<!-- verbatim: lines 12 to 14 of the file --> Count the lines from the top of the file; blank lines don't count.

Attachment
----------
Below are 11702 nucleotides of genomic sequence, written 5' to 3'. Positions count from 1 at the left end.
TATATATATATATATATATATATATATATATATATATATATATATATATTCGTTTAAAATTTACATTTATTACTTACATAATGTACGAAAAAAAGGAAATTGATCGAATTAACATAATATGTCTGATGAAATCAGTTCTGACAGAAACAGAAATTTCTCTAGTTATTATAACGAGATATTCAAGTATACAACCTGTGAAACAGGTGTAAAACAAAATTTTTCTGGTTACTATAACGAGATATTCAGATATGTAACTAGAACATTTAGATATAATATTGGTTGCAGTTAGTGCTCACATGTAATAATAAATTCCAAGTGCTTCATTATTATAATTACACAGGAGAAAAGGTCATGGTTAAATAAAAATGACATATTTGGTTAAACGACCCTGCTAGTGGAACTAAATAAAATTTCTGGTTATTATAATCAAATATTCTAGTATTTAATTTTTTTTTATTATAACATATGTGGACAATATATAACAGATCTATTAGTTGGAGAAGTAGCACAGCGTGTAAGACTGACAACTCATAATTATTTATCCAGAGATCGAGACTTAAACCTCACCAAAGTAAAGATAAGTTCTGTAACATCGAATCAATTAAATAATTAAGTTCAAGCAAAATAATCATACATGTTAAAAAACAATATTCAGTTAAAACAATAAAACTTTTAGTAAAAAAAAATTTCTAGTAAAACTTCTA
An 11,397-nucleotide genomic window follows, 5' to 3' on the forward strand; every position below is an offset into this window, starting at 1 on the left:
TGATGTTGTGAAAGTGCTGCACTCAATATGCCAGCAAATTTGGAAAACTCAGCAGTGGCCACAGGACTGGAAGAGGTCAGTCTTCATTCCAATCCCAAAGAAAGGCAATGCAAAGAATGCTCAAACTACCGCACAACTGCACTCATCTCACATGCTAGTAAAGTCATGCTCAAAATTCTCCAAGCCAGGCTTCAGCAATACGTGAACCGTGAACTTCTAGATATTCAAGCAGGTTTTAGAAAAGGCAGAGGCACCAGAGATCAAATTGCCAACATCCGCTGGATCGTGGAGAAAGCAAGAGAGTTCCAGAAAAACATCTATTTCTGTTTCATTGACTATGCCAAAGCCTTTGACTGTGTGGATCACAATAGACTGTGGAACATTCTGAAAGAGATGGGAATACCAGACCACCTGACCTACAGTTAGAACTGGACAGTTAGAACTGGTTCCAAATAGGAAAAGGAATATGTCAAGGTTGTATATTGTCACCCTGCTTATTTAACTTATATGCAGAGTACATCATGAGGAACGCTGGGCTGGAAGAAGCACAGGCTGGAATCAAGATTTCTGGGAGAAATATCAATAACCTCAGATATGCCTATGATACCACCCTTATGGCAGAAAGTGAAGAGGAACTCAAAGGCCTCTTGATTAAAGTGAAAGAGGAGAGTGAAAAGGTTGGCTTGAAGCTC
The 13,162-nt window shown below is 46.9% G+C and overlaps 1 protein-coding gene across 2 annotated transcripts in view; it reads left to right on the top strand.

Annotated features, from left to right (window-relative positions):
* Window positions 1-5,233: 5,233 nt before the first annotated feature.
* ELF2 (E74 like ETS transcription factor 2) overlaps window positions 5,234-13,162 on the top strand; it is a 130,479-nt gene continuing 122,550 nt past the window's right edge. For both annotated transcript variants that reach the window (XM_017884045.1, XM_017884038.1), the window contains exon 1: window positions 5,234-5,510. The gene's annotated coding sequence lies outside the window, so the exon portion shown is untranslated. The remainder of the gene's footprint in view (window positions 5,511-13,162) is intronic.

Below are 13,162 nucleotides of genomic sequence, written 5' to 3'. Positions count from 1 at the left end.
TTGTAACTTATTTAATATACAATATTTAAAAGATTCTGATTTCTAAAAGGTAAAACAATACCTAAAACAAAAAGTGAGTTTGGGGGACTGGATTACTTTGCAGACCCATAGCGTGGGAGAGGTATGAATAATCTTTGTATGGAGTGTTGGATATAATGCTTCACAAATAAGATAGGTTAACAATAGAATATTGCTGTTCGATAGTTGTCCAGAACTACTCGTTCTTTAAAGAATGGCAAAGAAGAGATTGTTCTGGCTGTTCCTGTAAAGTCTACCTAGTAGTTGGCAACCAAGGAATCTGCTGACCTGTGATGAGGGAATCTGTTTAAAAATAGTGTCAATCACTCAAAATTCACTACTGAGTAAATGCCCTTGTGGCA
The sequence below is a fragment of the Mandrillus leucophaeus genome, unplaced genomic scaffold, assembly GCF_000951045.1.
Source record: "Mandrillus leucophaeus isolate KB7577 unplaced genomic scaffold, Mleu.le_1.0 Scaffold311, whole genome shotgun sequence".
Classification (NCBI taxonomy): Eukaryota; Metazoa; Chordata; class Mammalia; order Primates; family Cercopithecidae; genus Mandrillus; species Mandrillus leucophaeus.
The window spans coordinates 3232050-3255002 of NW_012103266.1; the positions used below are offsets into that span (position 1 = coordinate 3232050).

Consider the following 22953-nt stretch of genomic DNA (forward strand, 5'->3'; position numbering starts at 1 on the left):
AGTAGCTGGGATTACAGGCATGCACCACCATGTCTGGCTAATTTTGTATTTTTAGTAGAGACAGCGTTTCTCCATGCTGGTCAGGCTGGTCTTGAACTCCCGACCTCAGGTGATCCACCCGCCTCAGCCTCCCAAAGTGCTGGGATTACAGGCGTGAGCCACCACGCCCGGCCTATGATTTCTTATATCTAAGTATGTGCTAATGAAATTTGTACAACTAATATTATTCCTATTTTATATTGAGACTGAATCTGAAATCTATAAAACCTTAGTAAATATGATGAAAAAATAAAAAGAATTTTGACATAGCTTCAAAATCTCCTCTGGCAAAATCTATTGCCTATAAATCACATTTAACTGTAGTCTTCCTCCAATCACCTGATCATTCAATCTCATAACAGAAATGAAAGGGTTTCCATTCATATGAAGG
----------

Source record: "Mandrillus leucophaeus isolate KB7577 unplaced genomic scaffold, Mleu.le_1.0 Scaffold311, whole genome shotgun sequence".
Classification (NCBI taxonomy): Eukaryota; Metazoa; Chordata; class Mammalia; order Primates; family Cercopithecidae; genus Mandrillus; species Mandrillus leucophaeus.
The window spans coordinates 3232050-3255002 of NW_012103266.1; the positions used below are offsets into that span (position 1 = coordinate 3232050).